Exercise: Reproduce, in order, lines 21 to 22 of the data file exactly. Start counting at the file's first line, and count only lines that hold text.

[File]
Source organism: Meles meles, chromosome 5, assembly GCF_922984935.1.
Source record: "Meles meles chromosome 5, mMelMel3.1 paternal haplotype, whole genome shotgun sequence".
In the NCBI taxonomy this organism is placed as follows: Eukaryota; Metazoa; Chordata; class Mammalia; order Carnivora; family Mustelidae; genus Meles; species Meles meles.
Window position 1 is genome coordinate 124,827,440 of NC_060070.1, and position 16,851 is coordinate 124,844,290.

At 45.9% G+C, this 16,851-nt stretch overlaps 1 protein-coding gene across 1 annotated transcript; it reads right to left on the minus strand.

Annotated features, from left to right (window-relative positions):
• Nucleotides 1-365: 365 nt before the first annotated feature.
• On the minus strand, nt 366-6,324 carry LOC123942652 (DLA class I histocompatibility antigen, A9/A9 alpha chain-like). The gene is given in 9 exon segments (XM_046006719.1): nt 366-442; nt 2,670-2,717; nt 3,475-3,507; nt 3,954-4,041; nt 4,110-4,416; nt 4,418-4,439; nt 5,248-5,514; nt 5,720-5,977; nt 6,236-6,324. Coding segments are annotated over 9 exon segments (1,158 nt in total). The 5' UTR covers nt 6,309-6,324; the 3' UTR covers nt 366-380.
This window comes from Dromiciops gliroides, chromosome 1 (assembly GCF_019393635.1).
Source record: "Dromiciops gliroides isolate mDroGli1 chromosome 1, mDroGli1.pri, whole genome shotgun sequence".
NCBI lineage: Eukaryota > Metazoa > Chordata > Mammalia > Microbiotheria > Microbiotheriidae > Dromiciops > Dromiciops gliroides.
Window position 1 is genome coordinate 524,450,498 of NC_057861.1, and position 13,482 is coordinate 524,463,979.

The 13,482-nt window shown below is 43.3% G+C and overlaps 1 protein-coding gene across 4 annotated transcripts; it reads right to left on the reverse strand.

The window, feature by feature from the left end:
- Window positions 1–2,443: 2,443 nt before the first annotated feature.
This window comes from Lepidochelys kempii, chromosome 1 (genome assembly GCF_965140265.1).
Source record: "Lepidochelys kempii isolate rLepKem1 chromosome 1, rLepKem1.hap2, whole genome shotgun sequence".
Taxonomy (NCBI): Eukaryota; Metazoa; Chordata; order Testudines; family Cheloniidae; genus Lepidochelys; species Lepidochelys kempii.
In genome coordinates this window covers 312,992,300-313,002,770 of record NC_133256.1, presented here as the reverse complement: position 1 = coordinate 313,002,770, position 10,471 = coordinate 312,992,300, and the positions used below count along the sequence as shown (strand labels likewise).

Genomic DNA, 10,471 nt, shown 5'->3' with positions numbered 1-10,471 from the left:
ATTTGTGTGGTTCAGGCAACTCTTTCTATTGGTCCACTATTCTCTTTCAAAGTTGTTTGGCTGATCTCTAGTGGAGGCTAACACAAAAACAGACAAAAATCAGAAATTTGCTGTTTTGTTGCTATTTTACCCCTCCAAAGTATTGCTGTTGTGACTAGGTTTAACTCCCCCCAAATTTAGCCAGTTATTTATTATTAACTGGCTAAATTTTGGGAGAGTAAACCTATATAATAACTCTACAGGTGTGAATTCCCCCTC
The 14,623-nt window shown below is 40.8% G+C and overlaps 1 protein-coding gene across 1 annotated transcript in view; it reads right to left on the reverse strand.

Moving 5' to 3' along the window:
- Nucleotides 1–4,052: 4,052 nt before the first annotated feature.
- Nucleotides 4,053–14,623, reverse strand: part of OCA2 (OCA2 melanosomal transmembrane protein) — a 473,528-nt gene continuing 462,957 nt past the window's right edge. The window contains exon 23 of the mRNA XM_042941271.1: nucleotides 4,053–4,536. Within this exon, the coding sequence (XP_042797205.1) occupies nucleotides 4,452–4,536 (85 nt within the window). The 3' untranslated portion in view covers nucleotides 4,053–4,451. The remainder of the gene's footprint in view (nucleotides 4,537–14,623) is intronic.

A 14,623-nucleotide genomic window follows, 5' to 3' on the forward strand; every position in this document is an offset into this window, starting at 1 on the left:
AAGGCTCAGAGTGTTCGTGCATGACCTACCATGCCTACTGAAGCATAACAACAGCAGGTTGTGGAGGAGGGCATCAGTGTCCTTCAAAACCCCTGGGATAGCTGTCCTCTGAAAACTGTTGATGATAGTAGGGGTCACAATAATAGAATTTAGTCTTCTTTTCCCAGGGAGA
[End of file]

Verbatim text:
ATTTGTGTGGTTCAGGCAACTCTTTCTATTGGTCCACTATTCTCTTTCAAAGTTGTTTGGCTGATCTCTAGTGGAGGCTAACACAAAAACAGACAAAAATCAGAAATTTGCTGTTTTGTTGCTATTTTACCCCTCCAAAGTATTGCTGTTGTGACTAGGTTTAACTCCCCCCAAATTTAGCCAGTTATTTATTATTAACTGGCTAAATTTTGGGAGAGTAAACCTATATAATAACTCTACAGGTGTGAATTCCCCCTC
The 14,623-nt window shown below is 40.8% G+C and overlaps 1 protein-coding gene across 1 annotated transcript in view; it reads right to left on the reverse strand.